“We oppose this proposal in every part and recommend that it be withdrawn.” This was the terse comment from fractional pilot Thomas Gasta to the FAA’s proposed regulations covering fractional aircraft ownership. The proposal, whose comment period is closed now, received more than 200 responses. The vast majority of the responses supported the notice of proposed rulemaking (NPRM) in its entirety or with minor suggested changes. But a few commenters, like Gasta, had serious reservations with all or part of the proposal.
Most of the negative comments came from entities that didn’t have direct representation on the Fractional Ownership Aviation Rulemaking Committee (FOARC), the joint FAA-industry task force that developed the recommendations on which the NPRM is based. The committee consisted of 27 representatives of air-taxi operators, fractional program operators, airframe manufacturers, business aircraft operators, insurance providers, leasing organizations and aircraft management companies.
Gasta said he is an example of one of the disenfranchised segments–the fractional program pilots. A pilot for Executive Jet Aviation, he also represents the 1,200 EJA pilots for the International Brotherhood of Teamsters (IBT). His comments were written on Teamsters letterhead as an elected union representative.
The proposal was written “without involvement of the thousands of pilots flying for fractional companies,” he said. “It was written simply to keep fractional operators from being required to comply with various safety regulations found in FAR Parts 121 and 135. It was written to appease the interests of the charter and corporate world rather than the interests of public safety.” Specific objections with the proposal that Gasta addressed included the proposed rules as they pertain to operational control, maintenance requirements and duty and rest times.
Ray Benning, director of the airline division of the IBT, expressed the union’s disagreement with the basis of the proposal–that “fractional and on-demand operations are different from other air-transportation operations” in the context of responsibility, accountability and safety. “We therefore see no convincing reason to set such operations apart by establishing less stringent and, hence, less safe operating practices.” Benning focused his comments on the proposed duty and rest time limits, which are less demanding than those for Part 121 or 135 operations.
Executive Jet’s Gasta wasn’t the only pilot to complain of non-representation on FOARC who criticized the proposal. There were several others (a few whom refused to identify themselves), including EJA pilot Richard Smith (not to be confused with EJA’s executive-v-p Richard Smith). Smith complained that the committee was made up of “industry management who not only have a vested interest in safety, but who also have a vested interest in controlling costs.” He singled out the proposed rest requirements as “ludicrous” and asked, “Why do we still have different rules for Part 135 operators and another set of rules for Part 121 operators?” Smith alleged that the “cumulative effects of working several consecutive days of 14 hr on and 10 hr off (as is often experienced by fractional crews) were also ignored.”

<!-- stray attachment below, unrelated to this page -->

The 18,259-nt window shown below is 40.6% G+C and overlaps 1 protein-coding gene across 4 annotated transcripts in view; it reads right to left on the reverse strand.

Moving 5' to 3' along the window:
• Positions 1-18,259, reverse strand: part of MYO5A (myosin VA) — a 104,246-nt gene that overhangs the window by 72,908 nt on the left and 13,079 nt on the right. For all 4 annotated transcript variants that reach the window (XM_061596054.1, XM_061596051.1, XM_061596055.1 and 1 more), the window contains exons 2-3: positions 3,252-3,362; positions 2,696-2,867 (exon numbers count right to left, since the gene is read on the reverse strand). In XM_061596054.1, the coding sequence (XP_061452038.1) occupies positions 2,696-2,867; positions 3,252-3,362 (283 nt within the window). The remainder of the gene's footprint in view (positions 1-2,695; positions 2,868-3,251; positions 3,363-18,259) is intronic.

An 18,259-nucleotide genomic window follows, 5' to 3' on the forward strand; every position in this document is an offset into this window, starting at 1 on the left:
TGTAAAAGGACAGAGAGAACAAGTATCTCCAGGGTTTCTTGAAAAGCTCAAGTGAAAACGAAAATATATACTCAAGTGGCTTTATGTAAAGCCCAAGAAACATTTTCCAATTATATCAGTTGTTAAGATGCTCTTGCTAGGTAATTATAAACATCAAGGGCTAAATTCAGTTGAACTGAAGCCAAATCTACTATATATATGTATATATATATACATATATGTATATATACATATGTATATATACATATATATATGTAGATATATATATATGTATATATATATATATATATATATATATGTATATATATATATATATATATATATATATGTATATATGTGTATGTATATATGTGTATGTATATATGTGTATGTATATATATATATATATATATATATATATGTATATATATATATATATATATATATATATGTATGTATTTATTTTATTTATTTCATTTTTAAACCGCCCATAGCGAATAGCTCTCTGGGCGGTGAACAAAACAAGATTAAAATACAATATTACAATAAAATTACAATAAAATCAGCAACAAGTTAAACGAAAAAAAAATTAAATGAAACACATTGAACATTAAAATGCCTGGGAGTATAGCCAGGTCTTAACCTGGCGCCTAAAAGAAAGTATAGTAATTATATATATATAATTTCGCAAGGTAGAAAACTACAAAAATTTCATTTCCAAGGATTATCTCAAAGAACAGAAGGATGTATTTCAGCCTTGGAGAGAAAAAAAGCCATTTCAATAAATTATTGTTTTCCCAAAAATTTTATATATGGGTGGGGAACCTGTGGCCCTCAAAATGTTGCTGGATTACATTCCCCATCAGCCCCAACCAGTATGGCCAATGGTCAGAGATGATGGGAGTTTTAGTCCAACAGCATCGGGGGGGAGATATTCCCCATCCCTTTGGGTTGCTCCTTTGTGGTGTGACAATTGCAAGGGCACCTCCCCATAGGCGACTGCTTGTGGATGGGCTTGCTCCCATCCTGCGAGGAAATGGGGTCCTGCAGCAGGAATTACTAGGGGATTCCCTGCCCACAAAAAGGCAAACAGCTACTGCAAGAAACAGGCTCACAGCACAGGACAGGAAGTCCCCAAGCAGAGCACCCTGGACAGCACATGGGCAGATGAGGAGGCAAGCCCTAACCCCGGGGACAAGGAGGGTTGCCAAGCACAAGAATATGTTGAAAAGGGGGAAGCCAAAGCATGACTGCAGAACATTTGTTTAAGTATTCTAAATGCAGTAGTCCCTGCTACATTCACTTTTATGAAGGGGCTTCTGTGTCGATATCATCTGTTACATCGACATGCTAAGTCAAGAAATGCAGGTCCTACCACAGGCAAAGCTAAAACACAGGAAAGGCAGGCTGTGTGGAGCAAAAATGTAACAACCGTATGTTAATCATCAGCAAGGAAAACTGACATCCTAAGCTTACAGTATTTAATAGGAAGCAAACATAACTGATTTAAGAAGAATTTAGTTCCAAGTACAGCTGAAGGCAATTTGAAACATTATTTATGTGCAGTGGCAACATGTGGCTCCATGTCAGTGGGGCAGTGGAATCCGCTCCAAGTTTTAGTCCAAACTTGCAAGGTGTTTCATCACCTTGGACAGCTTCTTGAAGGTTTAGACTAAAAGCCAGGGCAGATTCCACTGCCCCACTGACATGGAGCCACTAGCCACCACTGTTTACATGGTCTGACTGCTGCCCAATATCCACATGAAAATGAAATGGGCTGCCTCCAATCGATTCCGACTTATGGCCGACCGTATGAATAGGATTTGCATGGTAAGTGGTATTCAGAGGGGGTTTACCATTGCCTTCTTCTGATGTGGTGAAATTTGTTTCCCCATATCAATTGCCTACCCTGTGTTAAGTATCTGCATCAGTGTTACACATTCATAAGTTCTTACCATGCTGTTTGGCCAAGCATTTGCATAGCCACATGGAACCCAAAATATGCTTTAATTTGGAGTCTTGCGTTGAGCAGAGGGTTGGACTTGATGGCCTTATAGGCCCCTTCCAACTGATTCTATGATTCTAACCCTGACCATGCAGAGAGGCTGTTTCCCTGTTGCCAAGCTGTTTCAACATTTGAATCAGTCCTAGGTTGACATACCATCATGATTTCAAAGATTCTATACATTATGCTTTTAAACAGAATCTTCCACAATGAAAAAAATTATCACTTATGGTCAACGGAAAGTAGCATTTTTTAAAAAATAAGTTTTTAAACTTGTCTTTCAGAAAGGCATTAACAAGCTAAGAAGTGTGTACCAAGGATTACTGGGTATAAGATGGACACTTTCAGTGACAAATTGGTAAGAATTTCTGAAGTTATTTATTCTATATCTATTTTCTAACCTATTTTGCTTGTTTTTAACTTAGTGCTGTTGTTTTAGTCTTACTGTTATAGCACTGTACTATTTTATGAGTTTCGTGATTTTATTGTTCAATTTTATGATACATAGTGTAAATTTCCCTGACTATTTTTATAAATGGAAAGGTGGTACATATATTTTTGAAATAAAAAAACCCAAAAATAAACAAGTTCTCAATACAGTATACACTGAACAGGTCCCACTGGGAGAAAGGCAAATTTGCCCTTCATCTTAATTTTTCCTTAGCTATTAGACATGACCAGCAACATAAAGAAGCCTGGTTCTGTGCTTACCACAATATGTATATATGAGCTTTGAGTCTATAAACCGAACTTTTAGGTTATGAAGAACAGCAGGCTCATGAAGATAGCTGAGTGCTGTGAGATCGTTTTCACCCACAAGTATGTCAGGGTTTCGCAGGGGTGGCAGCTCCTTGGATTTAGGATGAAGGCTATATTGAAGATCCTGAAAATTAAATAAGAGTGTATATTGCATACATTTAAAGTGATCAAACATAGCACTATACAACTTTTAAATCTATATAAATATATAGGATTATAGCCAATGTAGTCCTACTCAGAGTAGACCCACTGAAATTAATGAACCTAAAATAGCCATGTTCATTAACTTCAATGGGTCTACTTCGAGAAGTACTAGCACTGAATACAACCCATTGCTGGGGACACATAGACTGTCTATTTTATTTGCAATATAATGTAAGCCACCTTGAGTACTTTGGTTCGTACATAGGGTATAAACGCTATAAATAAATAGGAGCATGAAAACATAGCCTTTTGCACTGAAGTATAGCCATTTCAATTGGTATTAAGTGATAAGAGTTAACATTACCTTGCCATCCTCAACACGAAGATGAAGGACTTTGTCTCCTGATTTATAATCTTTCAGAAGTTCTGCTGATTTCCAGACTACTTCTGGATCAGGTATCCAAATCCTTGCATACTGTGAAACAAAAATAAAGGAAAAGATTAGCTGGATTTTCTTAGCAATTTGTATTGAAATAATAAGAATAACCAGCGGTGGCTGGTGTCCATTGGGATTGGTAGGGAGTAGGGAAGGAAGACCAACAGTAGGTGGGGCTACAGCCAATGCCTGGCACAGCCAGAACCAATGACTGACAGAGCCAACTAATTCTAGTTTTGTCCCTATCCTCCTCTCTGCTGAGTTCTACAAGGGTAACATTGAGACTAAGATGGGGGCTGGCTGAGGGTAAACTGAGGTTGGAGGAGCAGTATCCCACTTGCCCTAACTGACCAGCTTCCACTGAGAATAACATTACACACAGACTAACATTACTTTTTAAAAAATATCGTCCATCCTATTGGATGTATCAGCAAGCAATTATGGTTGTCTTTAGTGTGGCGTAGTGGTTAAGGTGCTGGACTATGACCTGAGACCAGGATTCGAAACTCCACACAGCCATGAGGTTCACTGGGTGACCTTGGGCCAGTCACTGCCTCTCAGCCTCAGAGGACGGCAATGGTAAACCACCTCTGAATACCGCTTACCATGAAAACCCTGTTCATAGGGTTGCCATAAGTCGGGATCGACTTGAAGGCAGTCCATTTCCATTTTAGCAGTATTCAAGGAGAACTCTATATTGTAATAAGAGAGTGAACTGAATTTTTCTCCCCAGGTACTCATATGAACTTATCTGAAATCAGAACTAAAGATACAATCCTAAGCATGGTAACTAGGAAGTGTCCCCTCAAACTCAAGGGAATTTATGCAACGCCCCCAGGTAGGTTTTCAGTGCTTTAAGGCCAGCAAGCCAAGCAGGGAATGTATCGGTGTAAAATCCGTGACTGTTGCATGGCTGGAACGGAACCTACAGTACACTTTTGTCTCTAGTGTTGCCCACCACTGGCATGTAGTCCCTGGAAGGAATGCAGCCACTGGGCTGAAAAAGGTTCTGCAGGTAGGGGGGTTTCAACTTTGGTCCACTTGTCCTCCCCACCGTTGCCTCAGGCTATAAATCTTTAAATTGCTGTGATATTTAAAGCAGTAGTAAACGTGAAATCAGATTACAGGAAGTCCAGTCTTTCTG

The issue of operational control “has been danced around, but never honestly addressed by FOARC,” said Smith. “Fractional owners have no control over the flights they book except to define the departure time and place and the destination. The determination of which aircraft will cover the trip, the actual operation of specific aircraft and whether or not a third-party provider is used for the trip is determined by the corporate entity providing the fractional-ownership service. [Fractional providers] are no different from a major airline.” Therefore, Smith concluded that fractional providers require “even more corporate management and federal oversight” because of these circumstances.
Smith called the proposed revision of the 60-percent runway rule an “appeasement” to the charter community. “It makes no sense whatsoever to lessen the safety requirements that have worked so well for decades just to remove a financial injustice from a segment of the aviation community.” Instead of eliminating the 60-percent rule and weather requirements for air-taxi operators, Smith would keep them in Part 135 and apply them to fractional operators under Part 91. Finally, Smith faulted the proposed rule for not requiring fractional operators to use FAA-certified dispatchers and professional meteorologists.
‘Working Pilots Like Mules’
An anonymous commenter who claimed to be a pilot for a large fractional-ownership program that was a member of the FOARC is concerned about the “ramifications of the extended duty days reaching 16 hours,” as permitted under the proposed rule. “Extended duty is not the safest way to make up for mismanagement or under-staffing of pilots.” Growth of the fractional industry calls for more than simply “working the pilots like mules.” This pilot wants fractional-ownership programs tailored to Part 135 requirements.